In Colombia, the city of Cali has been the site of the Andean nation’s largest and most violent public protests in recent months. If you search social media under the hashtags #ParoNacional or #SOScolombia, you will find photos and videos taken during the three-month national uprising. The protests first took place against a regressive tax reform proposal that would have added a 19% tax on many everyday goods and services, then against police violence, inequality, lack of opportunities for citizens. young people, but also social problems. , like poverty, which has only worsened as the government scrambles to respond to the coronavirus pandemic.
Tens of thousands of Cali residents – caleños – took to the streets, beating drums, shouting anti-government chants and wearing the bright yellow national football team jerseys. But how did a sports jersey acquire this meaning, or this power? How did the colors of the national team become the uniform of discontent for so many black and brown caleños?
Part of the answer lies in how Colombians – and many South Americans – view sport. In a survey, 94% of Colombians said football was “important in their lives,” said Peter Watson, a professor at the University of Leeds and a Colombian football researcher. After Colombia defeated Argentina 5-0 in a World Cup qualifier in 1993, the country’s Nobel Prize-winning author Gabriel García Márquez called him one of the three most important moments in Colombian history, Watson noted. With this level of shared dedication, the Colombian national team jersey becomes a unifying symbol of “national pride,” he said.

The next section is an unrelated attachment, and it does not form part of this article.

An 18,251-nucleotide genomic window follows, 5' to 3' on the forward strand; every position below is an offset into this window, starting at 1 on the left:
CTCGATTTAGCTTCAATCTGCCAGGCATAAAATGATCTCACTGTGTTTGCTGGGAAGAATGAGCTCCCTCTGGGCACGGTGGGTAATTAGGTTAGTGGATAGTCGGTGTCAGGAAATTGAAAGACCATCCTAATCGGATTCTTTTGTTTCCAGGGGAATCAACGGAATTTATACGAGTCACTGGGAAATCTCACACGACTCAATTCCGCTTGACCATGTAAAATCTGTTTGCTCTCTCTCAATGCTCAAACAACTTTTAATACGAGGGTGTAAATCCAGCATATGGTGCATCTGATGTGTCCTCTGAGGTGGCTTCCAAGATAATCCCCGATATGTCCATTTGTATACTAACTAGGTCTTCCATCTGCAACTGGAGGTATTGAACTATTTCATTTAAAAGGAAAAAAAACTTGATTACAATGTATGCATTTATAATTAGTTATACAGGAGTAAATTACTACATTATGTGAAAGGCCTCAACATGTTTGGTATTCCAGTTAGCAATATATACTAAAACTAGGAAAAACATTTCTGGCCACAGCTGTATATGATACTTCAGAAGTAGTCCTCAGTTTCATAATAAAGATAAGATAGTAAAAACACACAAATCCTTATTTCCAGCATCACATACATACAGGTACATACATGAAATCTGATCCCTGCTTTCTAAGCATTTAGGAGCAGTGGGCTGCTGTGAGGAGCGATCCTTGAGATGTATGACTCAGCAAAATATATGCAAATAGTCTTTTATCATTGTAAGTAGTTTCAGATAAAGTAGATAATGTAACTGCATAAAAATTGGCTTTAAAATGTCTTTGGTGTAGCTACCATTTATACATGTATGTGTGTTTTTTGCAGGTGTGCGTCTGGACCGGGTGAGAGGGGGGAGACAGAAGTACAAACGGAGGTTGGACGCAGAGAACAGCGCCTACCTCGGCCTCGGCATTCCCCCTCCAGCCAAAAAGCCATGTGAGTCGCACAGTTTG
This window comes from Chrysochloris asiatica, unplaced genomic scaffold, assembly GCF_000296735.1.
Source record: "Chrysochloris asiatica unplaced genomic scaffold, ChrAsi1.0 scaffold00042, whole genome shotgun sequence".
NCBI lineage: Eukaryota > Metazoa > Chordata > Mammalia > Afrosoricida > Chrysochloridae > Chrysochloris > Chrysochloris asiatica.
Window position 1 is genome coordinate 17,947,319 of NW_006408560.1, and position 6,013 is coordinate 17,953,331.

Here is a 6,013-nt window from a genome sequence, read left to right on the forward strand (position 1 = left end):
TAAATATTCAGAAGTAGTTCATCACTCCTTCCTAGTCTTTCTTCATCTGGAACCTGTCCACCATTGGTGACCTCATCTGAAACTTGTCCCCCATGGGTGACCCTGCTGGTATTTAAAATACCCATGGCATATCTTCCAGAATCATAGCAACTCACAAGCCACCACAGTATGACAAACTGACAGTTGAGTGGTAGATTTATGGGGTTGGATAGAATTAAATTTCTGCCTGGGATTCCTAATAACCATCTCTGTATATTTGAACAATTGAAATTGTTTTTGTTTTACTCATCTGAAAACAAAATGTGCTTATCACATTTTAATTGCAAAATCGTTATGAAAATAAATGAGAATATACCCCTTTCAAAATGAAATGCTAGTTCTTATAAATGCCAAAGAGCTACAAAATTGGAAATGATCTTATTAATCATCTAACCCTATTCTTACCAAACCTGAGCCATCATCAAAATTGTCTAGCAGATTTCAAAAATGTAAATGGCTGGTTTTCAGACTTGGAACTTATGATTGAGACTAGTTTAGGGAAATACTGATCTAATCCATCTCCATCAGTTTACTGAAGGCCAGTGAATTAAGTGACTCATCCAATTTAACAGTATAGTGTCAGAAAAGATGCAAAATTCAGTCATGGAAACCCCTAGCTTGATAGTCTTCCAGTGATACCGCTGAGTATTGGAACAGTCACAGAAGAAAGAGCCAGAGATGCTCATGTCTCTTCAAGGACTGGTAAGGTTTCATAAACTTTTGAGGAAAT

At the same time, “football mobilizes identities” – and in the context of the Cali marches, “wearing the jersey is a form of resistance,” said Angela Yesenia Olaya Requene, associate researcher at the African Research Institute Latin American from Harvard University.
“The people of the” barras bravas ” [fan groups] come from marginalized areas, ”said Olaya Requene, referring to places such as Cali neighborhoods where protesters have practically set up camp in recent months, as they went beyond just marching and organized everything, from community soup kitchens to impromptu concerts.
Unexpectedly, at one point, protesters wearing the jersey stalked as far as possible to support the national team itself, as protesters opposed plans made in mid-May for Colombia hosts games of the continent’s 105-year-old tournament, the Copa America. “They asked, ‘How can we let the ball roll on a pitch in the midst of so many deaths? Is it ethical to enjoy football when our hospitals are collapsing, our young people are disappearing? ‘ Said Olaya Requene. On May 20, the regional sports governing body moved the matches to Brazil. Colombia lost any advantage on the pitch and finished third in the tournament, behind winner Argentina and runner-up Brazil.
Nonetheless, the bright yellow jerseys continued to pop up on the marches. When a group of nine young black rappers who call themselves “Cronic Gang” made a video of their song in support of the protests, they also carried the colors. Entitled “Policia No Me Mate” or “Police Don’t Kill Me”, the song includes lyrics such as “People are tired and our hearts are aching to see how the government treats us like garbage. ”